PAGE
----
Quality data turns into a competitive advantage
The amazing and most important aspect of this story is how quickly Great Britain profited from their newly found navigational capability. Not only did the chronometer save lives, preventing seagoing navigators from crashing into rocks, but it also helped propel Britain to become a world power through the discovery of new territories, expansion of global markets, and establishing military dominance.
The key to global expansion and market dominance? You guessed it—accurate data.
300 years later and it’s still easy to feel lost at sea
Although we have better tools and technology today, countless corporations covering the globe still often leave their employees hanging on for dear life when it comes to trusted and accurate information.
Just like those early sailors, great analysts can derive reports and figures that will help steer their companies into a specific direction But having trusted context and narrative—connected together like the lines of latitude and longitude—is what you need to head in the correct direction.
Yet, this exercise in relying on trusted data to drive management reporting remains a challenge for many. In a recent study, 62% of business executives make regular business decisions on gut feeling or experience rather than actual data.
To avoid a decision-making disaster similar to the one that occurred at the Isles of Scilly, organizations still need that one key ingredient to navigate the ocean of data they have today: connectivity.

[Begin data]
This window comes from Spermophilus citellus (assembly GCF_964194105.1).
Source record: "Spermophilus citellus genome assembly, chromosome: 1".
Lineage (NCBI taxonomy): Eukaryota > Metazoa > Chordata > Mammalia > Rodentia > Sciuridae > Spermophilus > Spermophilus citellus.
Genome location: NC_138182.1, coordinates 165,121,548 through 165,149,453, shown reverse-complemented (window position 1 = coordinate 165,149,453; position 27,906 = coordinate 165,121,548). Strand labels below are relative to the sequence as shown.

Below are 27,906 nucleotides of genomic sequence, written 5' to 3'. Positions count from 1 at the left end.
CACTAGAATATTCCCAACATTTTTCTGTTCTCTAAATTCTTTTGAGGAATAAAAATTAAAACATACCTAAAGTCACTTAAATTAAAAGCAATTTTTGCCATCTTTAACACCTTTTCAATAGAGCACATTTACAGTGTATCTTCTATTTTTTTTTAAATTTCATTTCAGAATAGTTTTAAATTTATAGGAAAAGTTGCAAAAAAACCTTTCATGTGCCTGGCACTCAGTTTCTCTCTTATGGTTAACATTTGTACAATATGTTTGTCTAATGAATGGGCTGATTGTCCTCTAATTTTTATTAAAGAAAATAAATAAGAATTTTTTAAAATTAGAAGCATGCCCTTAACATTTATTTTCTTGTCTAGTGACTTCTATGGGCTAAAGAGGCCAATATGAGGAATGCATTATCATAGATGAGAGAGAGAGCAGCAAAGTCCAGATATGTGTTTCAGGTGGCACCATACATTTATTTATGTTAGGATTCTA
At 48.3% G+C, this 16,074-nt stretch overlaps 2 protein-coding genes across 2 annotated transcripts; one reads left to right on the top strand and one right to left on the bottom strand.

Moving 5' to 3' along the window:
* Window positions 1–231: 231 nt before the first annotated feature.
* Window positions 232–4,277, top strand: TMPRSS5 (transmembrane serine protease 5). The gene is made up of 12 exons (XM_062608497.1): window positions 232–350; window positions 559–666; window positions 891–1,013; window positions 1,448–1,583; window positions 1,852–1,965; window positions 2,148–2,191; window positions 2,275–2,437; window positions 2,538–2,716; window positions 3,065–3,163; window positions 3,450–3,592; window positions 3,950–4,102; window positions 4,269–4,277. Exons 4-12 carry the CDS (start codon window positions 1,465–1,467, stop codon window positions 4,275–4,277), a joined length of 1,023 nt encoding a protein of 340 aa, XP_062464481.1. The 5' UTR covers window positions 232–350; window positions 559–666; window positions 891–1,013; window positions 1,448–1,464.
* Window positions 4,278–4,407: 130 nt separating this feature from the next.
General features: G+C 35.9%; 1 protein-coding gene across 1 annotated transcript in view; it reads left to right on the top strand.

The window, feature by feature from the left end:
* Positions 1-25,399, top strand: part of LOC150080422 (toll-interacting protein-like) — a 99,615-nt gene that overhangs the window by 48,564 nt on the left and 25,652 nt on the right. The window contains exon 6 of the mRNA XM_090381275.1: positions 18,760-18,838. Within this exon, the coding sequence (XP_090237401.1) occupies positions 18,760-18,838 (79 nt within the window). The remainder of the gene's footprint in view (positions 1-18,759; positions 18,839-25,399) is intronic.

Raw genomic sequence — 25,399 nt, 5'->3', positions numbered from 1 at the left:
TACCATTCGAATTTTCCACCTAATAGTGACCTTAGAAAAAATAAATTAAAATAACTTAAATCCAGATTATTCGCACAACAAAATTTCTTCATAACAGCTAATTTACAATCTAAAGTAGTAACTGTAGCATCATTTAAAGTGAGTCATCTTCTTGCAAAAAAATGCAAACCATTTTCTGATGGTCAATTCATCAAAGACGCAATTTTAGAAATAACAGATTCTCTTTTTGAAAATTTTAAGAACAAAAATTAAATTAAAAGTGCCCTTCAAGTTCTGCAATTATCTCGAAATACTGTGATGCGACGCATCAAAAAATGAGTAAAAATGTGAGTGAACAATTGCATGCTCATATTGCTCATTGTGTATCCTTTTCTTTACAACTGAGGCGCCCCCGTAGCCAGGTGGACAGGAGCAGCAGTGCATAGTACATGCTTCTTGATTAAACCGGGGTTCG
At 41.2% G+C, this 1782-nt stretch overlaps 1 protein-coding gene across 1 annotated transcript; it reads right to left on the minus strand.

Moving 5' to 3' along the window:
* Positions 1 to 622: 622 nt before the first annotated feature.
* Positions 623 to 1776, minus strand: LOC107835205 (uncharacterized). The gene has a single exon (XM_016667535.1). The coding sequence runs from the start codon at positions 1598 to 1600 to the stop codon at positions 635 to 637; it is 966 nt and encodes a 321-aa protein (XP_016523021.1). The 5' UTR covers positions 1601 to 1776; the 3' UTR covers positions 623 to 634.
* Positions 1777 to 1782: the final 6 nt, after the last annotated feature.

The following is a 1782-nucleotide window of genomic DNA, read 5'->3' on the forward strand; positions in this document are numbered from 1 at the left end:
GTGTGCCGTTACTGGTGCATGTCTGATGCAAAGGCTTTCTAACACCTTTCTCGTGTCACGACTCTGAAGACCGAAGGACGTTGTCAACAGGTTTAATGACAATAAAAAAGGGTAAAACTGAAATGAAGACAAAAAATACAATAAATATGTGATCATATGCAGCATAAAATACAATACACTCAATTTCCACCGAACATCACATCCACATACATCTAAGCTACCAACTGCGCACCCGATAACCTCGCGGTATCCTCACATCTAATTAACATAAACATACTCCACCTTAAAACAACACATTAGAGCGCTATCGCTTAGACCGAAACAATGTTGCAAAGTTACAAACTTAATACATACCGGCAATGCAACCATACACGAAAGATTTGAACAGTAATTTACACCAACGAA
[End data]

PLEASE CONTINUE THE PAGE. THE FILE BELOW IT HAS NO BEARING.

Connectivity is key
Like John Harrison, the engineers at Workiva solved a crucial technology gap others could not: connectivity. Our technology not only connects to the source of data (akin to the "home port" of old), but it accurately charts your progress as you travel along the analytics process and builds in the transparency to find where data came from.
Even though you might have thousands of teams working on hundreds of documents in dozens of places, when an inevitable question is raised or mistake is called out, you can easily trace your steps back to the source to find the answer and resolve any errors or issues.
Connected reporting and compliance
Having the right information to make critical decisions is still one of the most sought after advantages in the world today—it's just evolved from the captain's quarters to corporate boardrooms. Think of Workiva as your own chronometer, and begin leveraging the trust and transparency of Wdata to reinforce your decisions.
The Workiva connected platform enables you to trace the data all the way back to the source, and in many cases, helps you prevent a disastrous wrong turn as you navigate the seas of business intelligence.
About the Author
Chuck joined Workiva in late 2019 as a Senior Technical Engineer, where he focuses on developing and bringing new concepts to life using an approach that helps customers to solve their intelligence challenges with the entire Workiva platform. His current mission is to demonstrate how the office of the CIO, and various other departments that often lay outside of Finance and Accounting arena, can leverage Wdata to solve their toughest problems.